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More than 20 universities across the northeast are joining forces to create Micron's workforce

Usually, colleges and universities are competing for students, for staff and on the athletic field. This new Northeast University Semiconductor Network brings them together with more than 20 college presidents and officials meeting this week in Syracuse.
Ellen Abbott
/
WRVO
Usually, colleges and universities are competing for students, for staff and on the athletic field. This new Northeast University Semiconductor Network brings them together with more than 20 college presidents and officials meeting this week in Syracuse.

More than 20 universities from across upstate New York and the northeast are joining forces to create a workforce for Micron. A new university semiconductor network hopes to fill many of the 50,000 jobs coming to central New York when Micron builds four microchip plants just outside of Syracuse.

Usually, colleges and universities are competing for students, for staff, or on the athletic field. The new Northeast University Semiconductor Network brings them together, with more than 20 college presidents and officials meeting this week in Syracuse. It was a first for Clarkson University President Marc Christensen.

"I’ve never been somewhere where there’s this many university presidents with one focused goal that we’re trying to work together on, not compete for,” Christensen said.

That goal? Creating a workforce for the thousands of employees who will be needed in Central and Upstate New York to work at Micron, and related semiconductor industry jobs.

U.S. Senate Majority Leader Chuck Schumer said this training pipeline will be able to access billions in new funding from the CHIPS and Science Act. Schumer said the network will meet with the federal government’s top science officials, and determine what will be needed to train the next generation of workers.

"And then presto, there are the workers Micron needs as it builds its chip fabs,” Schumer said.

Leading the federal government effort, Dr. Sethuraman Panchanathan, director of the U.S. National Science Foundation. In Syracuse, he met with Micron and university leaders to plan how to train a workforce able to handle the demands of the semiconductor industry. He’s armed with almost $10 billion to begin implementation of NSF STEM training and education programs.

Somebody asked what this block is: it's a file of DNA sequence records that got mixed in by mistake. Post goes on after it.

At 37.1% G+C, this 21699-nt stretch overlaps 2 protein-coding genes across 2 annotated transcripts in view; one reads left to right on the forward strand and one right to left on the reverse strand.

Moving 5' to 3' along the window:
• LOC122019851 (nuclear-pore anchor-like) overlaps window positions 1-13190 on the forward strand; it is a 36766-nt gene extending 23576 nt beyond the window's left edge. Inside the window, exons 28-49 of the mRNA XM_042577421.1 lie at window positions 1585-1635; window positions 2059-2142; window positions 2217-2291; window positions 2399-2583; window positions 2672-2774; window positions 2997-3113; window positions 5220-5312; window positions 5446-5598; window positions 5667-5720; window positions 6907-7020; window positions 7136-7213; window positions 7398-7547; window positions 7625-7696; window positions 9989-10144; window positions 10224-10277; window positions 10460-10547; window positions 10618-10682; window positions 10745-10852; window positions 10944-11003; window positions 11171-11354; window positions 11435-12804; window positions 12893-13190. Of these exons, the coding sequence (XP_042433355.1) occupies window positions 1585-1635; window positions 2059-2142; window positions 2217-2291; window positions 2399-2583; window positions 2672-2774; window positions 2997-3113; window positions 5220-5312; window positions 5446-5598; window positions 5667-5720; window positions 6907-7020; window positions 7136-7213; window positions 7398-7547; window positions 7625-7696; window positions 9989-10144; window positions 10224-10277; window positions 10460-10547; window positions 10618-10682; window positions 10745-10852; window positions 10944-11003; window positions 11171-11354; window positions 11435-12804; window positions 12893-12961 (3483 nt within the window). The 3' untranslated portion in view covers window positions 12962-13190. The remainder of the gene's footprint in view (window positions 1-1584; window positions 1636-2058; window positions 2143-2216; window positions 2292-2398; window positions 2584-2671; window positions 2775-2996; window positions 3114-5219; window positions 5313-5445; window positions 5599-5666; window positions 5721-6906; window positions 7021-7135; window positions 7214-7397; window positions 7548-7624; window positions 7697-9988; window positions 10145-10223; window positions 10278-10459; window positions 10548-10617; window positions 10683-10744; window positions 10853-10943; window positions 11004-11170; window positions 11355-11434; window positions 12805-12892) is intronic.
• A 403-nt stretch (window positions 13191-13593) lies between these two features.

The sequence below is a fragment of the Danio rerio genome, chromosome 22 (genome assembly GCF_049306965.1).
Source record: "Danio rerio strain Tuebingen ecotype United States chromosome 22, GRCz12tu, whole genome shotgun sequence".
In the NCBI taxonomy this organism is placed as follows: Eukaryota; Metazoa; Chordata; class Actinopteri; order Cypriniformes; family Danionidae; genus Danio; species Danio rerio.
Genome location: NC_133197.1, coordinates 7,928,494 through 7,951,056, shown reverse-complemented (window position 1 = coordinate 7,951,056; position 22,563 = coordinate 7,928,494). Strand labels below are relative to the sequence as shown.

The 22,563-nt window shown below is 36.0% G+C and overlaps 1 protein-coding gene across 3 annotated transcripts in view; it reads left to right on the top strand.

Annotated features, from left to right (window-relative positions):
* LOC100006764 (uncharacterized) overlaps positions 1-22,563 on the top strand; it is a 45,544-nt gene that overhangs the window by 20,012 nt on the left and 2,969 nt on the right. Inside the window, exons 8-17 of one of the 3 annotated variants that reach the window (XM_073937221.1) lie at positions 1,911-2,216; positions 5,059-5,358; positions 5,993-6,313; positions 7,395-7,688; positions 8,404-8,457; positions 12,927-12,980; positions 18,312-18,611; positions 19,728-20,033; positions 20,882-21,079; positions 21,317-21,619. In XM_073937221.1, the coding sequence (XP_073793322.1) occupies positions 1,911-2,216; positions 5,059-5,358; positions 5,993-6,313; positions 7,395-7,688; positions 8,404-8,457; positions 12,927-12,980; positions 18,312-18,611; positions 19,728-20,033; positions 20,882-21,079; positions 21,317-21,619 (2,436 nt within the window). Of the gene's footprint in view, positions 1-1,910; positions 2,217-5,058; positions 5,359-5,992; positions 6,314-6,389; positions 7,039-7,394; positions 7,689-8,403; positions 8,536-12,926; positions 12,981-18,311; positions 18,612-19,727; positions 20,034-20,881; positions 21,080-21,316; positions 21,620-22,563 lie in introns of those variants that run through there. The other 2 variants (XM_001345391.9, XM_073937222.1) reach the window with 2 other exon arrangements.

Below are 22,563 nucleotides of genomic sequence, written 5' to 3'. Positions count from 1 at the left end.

"Basically what we do is fund the best ideas, which has the best possibility of unleashing innovation and creating impact,” Panchanathan said.

Among those joining the network, the New York’s SUNY and CUNY system. Chancellor John King said there are already programs rooted in the semiconductor business at various schools that can become part of the pipeline.

“We’ve got such a range of institutions in New York that all can play a role in ensuring the success of this effort," King said. "We’ll all continue to stay in close conversation."

Other participating colleges and universities include Syracuse, Cornell, New York University, Rensselaer Polytechnic Institute, Rochester Institute of Technology, Barnard College, as well as programs from Harvard and Massachusetts Institute of Technology.

There will be funding for program development. Rochester Institute of Technology President David Munson expects dollars also available for infrastructure, something he’s interested in.

"We have a pretty old clean room," Munson said. "We keep working away year by year to add updates, but we also need money for infrastructure.”

Cooperation is the key to making this first-of-its-kind partnership work according to Syracuse University Chancellor Kent Syverud.

"There’s a lot of work ahead for all of us," Syverud said. "But if that work is supported by all of us cooperating, it’s going to benefit everyone in New York and in the region.”

Christensen calls it a game-changer for his North Country college.

"This is gonna have such a difference in students who can come to a place like Clarkson, study and then stay in New York," Christensen said.

Ellen produces news reports and features related to events that occur in the greater Syracuse area and throughout Onondaga County. Her reports are heard regularly in regional updates in Morning Edition and All Things Considered.